Writing multiple-choice questions
General guidelines for writing good multiple-choice questions:
- Present practical or real-world situations to the students.
- Present the student with a diagram of equipment and ask for application, analysis or evaluation.
- Present actual quotations taken from newspapers or other published sources and ask for the interpretation or evaluation of these quotations.
- Use pictorial materials that require students to apply principles and concepts.
- Use charts, tables or figures that require interpretation.
- Use either the best answer or the correct answer format.
- Best answer format refers to a list of options that can all be correct in the sense that each has an advantage, but one of them is the best.
- Correct answer format refers to one and only one right answer.
- Format the questions vertically, not horizontally (i.e., list the choices vertically)
- Allow time for editing and other types of question revisions.
- Use good grammar, punctuation, and spelling consistently.
- Minimize the time required to read each question.
- Avoid trick questions.
- Use the active voice.
- The ideal question will be answered correctly by 60-65% of the tested population.
- Have your questions peer-reviewed.
- Avoid giving unintended cues – such as making the correct answer longer in length than the distractors.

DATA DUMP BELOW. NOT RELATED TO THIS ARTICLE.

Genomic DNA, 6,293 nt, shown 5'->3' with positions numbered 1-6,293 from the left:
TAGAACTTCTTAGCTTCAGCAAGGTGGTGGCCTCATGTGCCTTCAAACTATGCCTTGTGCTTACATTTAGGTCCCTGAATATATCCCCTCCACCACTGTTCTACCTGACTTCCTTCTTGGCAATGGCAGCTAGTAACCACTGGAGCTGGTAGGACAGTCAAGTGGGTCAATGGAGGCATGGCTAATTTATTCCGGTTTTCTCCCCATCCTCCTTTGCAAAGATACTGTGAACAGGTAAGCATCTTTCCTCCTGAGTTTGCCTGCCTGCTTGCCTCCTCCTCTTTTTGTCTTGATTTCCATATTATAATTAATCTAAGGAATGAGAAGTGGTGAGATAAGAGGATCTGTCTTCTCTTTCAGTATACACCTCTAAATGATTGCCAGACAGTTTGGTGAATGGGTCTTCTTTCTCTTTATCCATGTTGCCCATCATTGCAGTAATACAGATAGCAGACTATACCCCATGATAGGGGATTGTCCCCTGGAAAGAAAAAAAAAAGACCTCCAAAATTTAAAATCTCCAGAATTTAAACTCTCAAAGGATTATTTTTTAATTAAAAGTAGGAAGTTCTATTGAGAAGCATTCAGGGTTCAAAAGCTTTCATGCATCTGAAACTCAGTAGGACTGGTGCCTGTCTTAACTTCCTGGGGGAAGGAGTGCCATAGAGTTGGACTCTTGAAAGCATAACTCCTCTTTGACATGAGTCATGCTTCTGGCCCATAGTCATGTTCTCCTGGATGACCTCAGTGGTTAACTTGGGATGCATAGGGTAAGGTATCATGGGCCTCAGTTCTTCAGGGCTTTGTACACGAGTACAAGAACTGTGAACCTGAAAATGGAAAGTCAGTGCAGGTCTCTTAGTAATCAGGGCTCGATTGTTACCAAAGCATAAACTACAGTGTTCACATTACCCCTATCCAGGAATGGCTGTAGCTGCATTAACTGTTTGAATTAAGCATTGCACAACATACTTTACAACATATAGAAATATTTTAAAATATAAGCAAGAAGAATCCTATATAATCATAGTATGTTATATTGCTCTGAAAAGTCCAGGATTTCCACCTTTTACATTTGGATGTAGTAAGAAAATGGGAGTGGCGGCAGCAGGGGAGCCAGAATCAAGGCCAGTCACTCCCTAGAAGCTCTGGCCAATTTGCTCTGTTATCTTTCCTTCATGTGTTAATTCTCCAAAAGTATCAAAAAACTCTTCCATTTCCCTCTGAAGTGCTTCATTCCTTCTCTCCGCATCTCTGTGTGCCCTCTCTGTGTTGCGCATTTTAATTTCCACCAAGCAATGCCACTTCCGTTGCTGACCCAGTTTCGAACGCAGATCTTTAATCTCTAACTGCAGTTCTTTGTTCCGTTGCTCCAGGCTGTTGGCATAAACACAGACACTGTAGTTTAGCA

- Base each question on student learning objective of the course, not trivial information.
- Test for important or significant information.
- Focus on a single problem or idea for each exam question.
- Keep the vocabulary consistent with the students’ level of understanding.
- Avoid providing cues from one question to another; keep questions independent of one another.
- Use examples from course materials as a basis for developing your questions.
- Avoid overly specific knowledge when developing questions.
- Avoid textbook, verbatim phrasing when developing the questions.
- Avoid questions based on opinions.
- Use multiple-choice to measure higher level thinking.
- Be sensitive to cultural and gender issues.
Stem construction rules:
- State the stem in either question form (When did World War II begin?) or completion form (World War II began in ______.)
- The blank in completion questions should always be at the end of the stem.
- Stem directions should clearly indicate to students exactly what is being asked.
1. (Original-vague stem) World War II was:
A. The result of the failure of the League of Nations.
C. Fought in Europe, Asia, and Africa.
D. Fought during the period of 1939-1945.
1. (Revised) In which of these time periods was World War II fought?
- Avoid window dressing (excessive verbiage) in the stem.
- Word the stem positively; avoid negative phrasing such as “not” or “except.” If this cannot be avoided, the negative words should always be highlighted by underlining or capitalization: Which of the following is NOT an example ……
- Include the central idea and most of the phrasing in the stem.
- Avoid giving clues such as linking the stem to the answer (…. Is an example of an: test-wise students will know the correct answer should start with a vowel)
General option development rules:
- Place options in logical or numerical order.
- Use letters in front of options rather than numbers; numerical answers in numbered questions may be confusing to students.
- Keep options independent; options should not be overlapping.
1. (Original-non mutually exclusive options) During what age period is thumb-sucking likely to produce the greatest psychological trauma?
B. Preschool period
C. Before adolescence